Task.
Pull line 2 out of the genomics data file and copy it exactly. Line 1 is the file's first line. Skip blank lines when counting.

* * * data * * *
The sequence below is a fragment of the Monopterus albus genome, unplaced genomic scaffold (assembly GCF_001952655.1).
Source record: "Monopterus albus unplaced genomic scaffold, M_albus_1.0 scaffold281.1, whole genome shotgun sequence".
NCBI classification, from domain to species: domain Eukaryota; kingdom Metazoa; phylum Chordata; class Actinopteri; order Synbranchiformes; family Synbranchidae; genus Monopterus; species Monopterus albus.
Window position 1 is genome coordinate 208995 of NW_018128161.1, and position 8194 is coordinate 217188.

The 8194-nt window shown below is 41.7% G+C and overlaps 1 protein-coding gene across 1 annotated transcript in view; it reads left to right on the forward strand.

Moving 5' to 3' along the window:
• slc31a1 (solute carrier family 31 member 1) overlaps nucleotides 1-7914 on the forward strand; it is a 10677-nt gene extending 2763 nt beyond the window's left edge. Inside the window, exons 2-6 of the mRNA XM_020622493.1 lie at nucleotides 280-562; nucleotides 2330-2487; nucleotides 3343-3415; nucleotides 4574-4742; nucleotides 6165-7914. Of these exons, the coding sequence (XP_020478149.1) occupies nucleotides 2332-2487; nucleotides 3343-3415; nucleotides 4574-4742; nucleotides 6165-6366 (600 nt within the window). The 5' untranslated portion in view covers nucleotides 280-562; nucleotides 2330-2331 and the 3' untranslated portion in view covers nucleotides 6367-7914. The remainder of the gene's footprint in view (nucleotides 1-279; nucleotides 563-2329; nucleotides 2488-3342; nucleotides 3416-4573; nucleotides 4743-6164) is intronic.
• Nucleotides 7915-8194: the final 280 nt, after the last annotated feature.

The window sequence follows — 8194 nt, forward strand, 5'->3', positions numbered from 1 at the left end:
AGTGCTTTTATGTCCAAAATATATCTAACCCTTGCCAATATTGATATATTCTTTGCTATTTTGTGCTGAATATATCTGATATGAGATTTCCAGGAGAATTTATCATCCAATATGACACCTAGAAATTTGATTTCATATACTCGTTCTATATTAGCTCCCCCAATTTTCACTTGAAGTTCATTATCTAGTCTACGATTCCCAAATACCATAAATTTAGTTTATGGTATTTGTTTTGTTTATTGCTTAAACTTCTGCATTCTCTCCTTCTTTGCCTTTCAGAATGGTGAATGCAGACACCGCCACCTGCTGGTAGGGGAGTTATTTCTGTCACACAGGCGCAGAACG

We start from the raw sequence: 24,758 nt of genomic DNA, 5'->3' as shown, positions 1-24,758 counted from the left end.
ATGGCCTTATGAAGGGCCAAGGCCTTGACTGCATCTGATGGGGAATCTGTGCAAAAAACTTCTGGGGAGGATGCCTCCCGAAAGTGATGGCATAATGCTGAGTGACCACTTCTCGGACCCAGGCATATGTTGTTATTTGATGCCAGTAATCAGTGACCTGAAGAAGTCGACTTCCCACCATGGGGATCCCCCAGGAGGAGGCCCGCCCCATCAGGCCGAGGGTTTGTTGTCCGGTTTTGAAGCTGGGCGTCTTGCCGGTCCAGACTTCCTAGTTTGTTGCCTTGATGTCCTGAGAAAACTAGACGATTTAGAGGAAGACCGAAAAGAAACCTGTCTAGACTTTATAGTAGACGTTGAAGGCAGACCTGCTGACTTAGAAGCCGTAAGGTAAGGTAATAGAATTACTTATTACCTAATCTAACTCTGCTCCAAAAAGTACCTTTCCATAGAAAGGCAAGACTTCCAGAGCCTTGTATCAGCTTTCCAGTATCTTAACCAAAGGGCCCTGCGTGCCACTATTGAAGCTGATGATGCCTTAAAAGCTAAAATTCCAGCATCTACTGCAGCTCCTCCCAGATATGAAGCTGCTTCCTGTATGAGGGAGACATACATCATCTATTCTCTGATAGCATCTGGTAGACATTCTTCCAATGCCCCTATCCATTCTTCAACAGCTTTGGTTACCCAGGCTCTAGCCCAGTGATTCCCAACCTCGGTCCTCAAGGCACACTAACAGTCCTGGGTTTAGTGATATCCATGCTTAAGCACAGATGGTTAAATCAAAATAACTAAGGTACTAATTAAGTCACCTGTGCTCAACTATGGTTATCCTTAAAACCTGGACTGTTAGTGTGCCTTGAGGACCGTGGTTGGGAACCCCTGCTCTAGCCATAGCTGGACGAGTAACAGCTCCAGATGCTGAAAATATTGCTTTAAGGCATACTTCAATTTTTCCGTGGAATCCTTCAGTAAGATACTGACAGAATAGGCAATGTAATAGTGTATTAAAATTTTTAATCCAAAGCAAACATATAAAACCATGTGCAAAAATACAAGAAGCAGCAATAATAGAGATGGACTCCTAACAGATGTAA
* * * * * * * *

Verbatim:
Source record: "Monopterus albus unplaced genomic scaffold, M_albus_1.0 scaffold281.1, whole genome shotgun sequence".